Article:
NeutronicallyRepulsive
1 / 5 (2) Jun 21, 2013
I have to admit, I do care more about longevity of data persistence than about capacity. Don't get me wrong, capacity is good, but I'd rather like that million-year disk (it could be actually just hundred or thousand year, but oh well).
Skepticus
1.4 / 5 (9) Jun 21, 2013
I have to admit, I do care more about longevity of data persistence than about capacity. Don't get me wrong, capacity is good, but I'd rather like that million-year disk (it could be actually just hundred or thousand year, but oh well).

I don't think we will have millenniums or eons-long lasting storage device unless we have a culture, a systems of belief or a form of government that is extremely long lived. Too many times historical legacies are burned, smashed to bits or burned already by the whims of the fanatics of the day.
aroc91
5 / 5 (2) Jun 21, 2013
CapitalismPrevails is right. Ronald Reagan never should have started the program of digitally spying on the phone calls and other electronic communication of Americans.


And Obama shouldn't have let it continue. Blame lies with both parties.
jalmy
1.8 / 5 (10) Jun 21, 2013
I have to admit, I do care more about longevity of data persistence than about capacity. Don't get me wrong, capacity is good, but I'd rather like that million-year disk (it could be actually just hundred or thousand year, but oh well).


There is no reason to think that in 50 years we wont be able to store a terabyte of data on a grain of said that lasts forever unless destroyed by something. So why do you need something that will last that long? It will be ridiculously obsolete in just 1-2 generations anyways.
Sanescience
2.1 / 5 (7) Jun 21, 2013
Soon enough storage will involved lasers that scan over a volumetric medium via solid state actuators for far faster and accurate read/write access. Much more so than physically spinning the media and a motorized read/write head.

animah
5 / 5 (1) Jun 22, 2013
Information density - a 50-gram petabyte device is cool, but a nanomachine that can store its programming at its own physical scale is way cooler.

Injectable cancer-hunter bot anyone?
antigoracle
1.5 / 5 (10) Jun 22, 2013
I have to admit, I do care more about longevity of data persistence than about capacity. Don't get me wrong, capacity is good, but I'd rather like that million-year disk (it could be actually just hundred or thousand year, but oh well).

You'll be pulling the hairs of your head trying to find a drive to read that data then.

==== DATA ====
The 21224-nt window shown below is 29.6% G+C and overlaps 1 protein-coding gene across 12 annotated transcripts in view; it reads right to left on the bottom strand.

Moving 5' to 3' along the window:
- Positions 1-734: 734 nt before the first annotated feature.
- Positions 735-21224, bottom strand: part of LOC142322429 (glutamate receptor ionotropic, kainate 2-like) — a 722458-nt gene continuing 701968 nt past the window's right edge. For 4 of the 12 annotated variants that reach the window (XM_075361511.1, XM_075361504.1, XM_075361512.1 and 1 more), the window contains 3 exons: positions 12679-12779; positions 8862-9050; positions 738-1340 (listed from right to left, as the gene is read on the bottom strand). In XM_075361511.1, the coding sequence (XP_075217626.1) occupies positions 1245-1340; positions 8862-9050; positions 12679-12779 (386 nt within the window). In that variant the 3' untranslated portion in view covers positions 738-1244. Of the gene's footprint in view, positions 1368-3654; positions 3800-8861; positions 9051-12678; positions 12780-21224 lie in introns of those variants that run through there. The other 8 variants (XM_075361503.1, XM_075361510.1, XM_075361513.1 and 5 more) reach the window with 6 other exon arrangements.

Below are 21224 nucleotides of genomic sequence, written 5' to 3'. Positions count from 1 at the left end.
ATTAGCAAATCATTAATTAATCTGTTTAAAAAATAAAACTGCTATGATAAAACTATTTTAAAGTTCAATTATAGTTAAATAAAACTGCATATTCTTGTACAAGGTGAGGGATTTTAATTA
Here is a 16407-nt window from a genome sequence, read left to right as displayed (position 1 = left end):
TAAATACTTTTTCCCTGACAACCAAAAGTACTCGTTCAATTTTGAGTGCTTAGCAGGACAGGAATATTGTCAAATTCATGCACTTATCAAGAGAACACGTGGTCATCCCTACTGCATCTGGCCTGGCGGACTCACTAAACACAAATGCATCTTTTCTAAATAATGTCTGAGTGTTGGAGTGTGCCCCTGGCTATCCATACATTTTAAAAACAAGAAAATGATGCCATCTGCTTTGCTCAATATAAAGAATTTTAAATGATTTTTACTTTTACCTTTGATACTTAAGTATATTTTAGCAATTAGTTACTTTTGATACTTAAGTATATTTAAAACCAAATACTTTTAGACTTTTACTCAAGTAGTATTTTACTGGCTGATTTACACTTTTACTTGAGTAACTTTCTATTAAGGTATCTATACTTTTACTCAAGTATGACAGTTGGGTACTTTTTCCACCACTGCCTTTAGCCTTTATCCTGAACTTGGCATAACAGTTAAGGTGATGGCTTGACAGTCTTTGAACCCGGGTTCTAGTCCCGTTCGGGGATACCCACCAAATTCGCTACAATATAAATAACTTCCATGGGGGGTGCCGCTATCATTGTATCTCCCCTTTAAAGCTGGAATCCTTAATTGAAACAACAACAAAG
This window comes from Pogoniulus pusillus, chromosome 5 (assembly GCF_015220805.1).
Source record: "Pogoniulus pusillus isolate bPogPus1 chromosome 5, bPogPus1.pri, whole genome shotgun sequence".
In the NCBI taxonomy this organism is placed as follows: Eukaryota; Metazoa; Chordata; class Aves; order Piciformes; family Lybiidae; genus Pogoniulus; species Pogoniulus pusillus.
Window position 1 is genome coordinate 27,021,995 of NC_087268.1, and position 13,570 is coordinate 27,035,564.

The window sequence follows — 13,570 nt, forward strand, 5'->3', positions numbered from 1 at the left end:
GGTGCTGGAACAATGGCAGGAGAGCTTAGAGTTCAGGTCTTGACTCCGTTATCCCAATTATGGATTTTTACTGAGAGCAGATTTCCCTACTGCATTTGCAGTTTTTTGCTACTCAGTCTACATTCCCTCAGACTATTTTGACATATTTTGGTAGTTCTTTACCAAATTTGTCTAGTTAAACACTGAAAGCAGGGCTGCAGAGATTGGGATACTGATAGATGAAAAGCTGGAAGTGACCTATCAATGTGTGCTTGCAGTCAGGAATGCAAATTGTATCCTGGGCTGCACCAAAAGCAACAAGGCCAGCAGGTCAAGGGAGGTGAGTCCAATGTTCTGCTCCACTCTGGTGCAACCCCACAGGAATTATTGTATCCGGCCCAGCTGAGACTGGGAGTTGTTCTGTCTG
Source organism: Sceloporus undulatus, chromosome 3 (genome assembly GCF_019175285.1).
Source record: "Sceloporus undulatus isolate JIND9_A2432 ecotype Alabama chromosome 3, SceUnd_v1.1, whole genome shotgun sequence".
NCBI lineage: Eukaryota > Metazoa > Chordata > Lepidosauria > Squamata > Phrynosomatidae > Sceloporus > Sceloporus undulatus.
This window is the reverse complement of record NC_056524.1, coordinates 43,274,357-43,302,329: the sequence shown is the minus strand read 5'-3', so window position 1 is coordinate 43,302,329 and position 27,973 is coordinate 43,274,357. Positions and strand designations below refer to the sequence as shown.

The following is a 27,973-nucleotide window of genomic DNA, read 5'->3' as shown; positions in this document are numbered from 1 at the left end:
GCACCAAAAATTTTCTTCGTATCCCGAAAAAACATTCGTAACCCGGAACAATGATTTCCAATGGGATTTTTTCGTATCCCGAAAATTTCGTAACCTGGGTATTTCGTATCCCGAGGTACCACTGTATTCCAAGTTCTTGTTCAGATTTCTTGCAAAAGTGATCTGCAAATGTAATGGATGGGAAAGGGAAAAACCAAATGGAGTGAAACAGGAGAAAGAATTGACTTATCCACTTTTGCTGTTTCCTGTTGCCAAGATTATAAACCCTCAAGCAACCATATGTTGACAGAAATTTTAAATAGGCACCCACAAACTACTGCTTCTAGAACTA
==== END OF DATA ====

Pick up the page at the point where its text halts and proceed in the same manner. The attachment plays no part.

TheKnowItAll
1.6 / 5 (7) Jun 22, 2013
I don't think speed will be much of an issue. Smaller dots means more of them can be read/write with less energy per revolution. Odds are the drive will be waiting for the computer to catch up.
Andrew Palfreyman
1.4 / 5 (9) Jun 23, 2013
It's still a long way to the bottom. The holographic theory of spacetime says that each square millimetre of space is capable of storing 10^51 TB.
antialias_physorg
4.2 / 5 (5) Jun 23, 2013
how on earth will we read it with speed?

If nothing better comes along then we'll read it in parallel (using several read heads) - which is feasible for read-only material (like DVD)

What kind of actuators do we have that can resolve these distances

With stuff like this:
http://www.nanomo...otor.htm
I once was in a project with this company. These motors are amazing. Back then (2001) they had 10nm resolution and are now down to 'atomic' resolutions. At decent speeds and huge range (2cm...which is more than 5 orders of magnitude!)

The guy running the company showed us a full 3 axis setup for an atomic force microscope that would fit into the palm of your hand. It didn't even need any vacuum chamber/vibration suppression, since the vibration susceptibility goes with the third power of size. Jaws dropped around the table, I can tell you.
Urgelt
5 / 5 (1) Jun 24, 2013
It's a clever approach. I hope it scales inexpensively for commercial purposes.

And yet, we're still limited to:

- Flat plane recording.

- Binary.

I can imagine - but not design, not my area of expertise - a 1 nm read-write process occurring in a three-dimensional material with non-binary data bits.

With a resolution of 1 nm, and the prospect of working with non-binary bits and in three dimensions, I can't see any reason to think that we're anywhere near any sort of limit on improving storage densities.

Or so I hope.
sirchick
5 / 5 (1) Jun 27, 2013
Question, can this apply to computer hard drive space? I do wonder how long it would take to go through the entire disc to find a given file when its that large without massive RPM?
antialias_physorg
3 / 5 (2) Jun 27, 2013
I do wonder how long it would take to go through the entire disc to find a given file

To find a given file - not long (since that is done by searching the file allocation table - and not by stepping through every bit on the disc)

Searching for a file which has a particular bit of content could take a while. But if the main use of such a storage type is bulk media (e.g. 3D movies) then such searching isn't much of an issue.
Searching within a file is mostly only relevant for plaintext (or compressed plaintext) files - and those take up relatively little space. It's hard to imagine filling up such a motherhuge drive with (unindexed) plaintext.
dev2000
3 / 5 (2) Jun 27, 2013
really great discovery.. now after some thought I can conjecture a way to achieve <1 nanometer
Mike_Massen
1.5 / 5 (8) Jun 27, 2013
dev2000 mused
really great discovery.. now after some thought I can conjecture a way to achieve <1 nanometer
Well indeed, based upon the paradigm described, just scale up the frequencies which reduces the wavelengths. The question arises will the media survive the higher energy photons !
antialias_physorg
3 / 5 (2) Jun 27, 2013
now after some thought I can conjecture a way to achieve <1 nanometer

Problem being that at that scale you run into the size of single atoms (which is about 0.1nm). So not much more room to optimize
Neinsense99
1 / 5 (8) Jul 28, 2013
I have to admit, I do care more about longevity of data persistence than about capacity. Don't get me wrong, capacity is good, but I'd rather like that million-year disk (it could be actually just hundred or thousand year, but oh well).

You'll be pulling the hairs of your head trying to find a drive to read that data then.

Won't the magical market forces ensure that some company will keep making the same drive for centuries just in case? (sarcasm)
Proka Pronalazac
1 / 5 (6) Aug 02, 2013
Can technology based on fractals raise up that number from 1000 tera to 1000 yotabytes of data?